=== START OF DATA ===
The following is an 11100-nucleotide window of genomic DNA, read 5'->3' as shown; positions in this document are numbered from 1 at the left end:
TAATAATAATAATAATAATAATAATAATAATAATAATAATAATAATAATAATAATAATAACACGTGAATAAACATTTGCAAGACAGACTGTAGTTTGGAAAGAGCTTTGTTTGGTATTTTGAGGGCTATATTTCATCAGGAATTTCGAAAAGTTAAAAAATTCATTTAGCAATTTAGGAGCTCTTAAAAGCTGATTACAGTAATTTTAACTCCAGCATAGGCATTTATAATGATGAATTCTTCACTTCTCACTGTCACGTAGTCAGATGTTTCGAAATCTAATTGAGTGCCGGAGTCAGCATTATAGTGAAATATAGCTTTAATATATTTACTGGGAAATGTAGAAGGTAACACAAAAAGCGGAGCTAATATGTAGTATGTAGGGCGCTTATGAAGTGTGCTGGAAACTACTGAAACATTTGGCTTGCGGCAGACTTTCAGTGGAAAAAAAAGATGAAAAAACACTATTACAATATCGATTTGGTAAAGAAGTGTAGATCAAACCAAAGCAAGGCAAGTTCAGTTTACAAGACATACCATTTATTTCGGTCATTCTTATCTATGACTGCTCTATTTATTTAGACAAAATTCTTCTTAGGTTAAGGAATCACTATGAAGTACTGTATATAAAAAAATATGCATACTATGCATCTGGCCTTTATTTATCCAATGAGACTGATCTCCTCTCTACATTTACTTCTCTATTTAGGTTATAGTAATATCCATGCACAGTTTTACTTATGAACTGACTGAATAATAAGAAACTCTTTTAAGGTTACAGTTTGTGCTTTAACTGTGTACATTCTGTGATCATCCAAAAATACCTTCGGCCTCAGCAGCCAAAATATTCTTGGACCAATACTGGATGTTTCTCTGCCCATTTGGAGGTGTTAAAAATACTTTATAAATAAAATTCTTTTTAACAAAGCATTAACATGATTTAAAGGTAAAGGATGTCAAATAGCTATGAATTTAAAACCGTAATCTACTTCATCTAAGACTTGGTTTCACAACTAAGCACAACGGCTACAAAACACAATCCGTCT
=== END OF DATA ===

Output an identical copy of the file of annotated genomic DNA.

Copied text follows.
The following is an 11100-nucleotide window of genomic DNA, read 5'->3' as shown; positions in this document are numbered from 1 at the left end:
TAATAATAATAATAATAATAATAATAATAATAATAATAATAATAATAATAATAATAATAACACGTGAATAAACATTTGCAAGACAGACTGTAGTTTGGAAAGAGCTTTGTTTGGTATTTTGAGGGCTATATTTCATCAGGAATTTCGAAAAGTTAAAAAATTCATTTAGCAATTTAGGAGCTCTTAAAAGCTGATTACAGTAATTTTAACTCCAGCATAGGCATTTATAATGATGAATTCTTCACTTCTCACTGTCACGTAGTCAGATGTTTCGAAATCTAATTGAGTGCCGGAGTCAGCATTATAGTGAAATATAGCTTTAATATATTTACTGGGAAATGTAGAAGGTAACACAAAAAGCGGAGCTAATATGTAGTATGTAGGGCGCTTATGAAGTGTGCTGGAAACTACTGAAACATTTGGCTTGCGGCAGACTTTCAGTGGAAAAAAAAGATGAAAAAACACTATTACAATATCGATTTGGTAAAGAAGTGTAGATCAAACCAAAGCAAGGCAAGTTCAGTTTACAAGACATACCATTTATTTCGGTCATTCTTATCTATGACTGCTCTATTTATTTAGACAAAATTCTTCTTAGGTTAAGGAATCACTATGAAGTACTGTATATAAAAAAATATGCATACTATGCATCTGGCCTTTATTTATCCAATGAGACTGATCTCCTCTCTACATTTACTTCTCTATTTAGGTTATAGTAATATCCATGCACAGTTTTACTTATGAACTGACTGAATAATAAGAAACTCTTTTAAGGTTACAGTTTGTGCTTTAACTGTGTACATTCTGTGATCATCCAAAAATACCTTCGGCCTCAGCAGCCAAAATATTCTTGGACCAATACTGGATGTTTCTCTGCCCATTTGGAGGTGTTAAAAATACTTTATAAATAAAATTCTTTTTAACAAAGCATTAACATGATTTAAAGGTAAAGGATGTCAAATAGCTATGAATTTAAAACCGTAATCTACTTCATCTAAGACTTGGTTTCACAACTAAGCACAACGGCTACAAAACACAATCCGTCT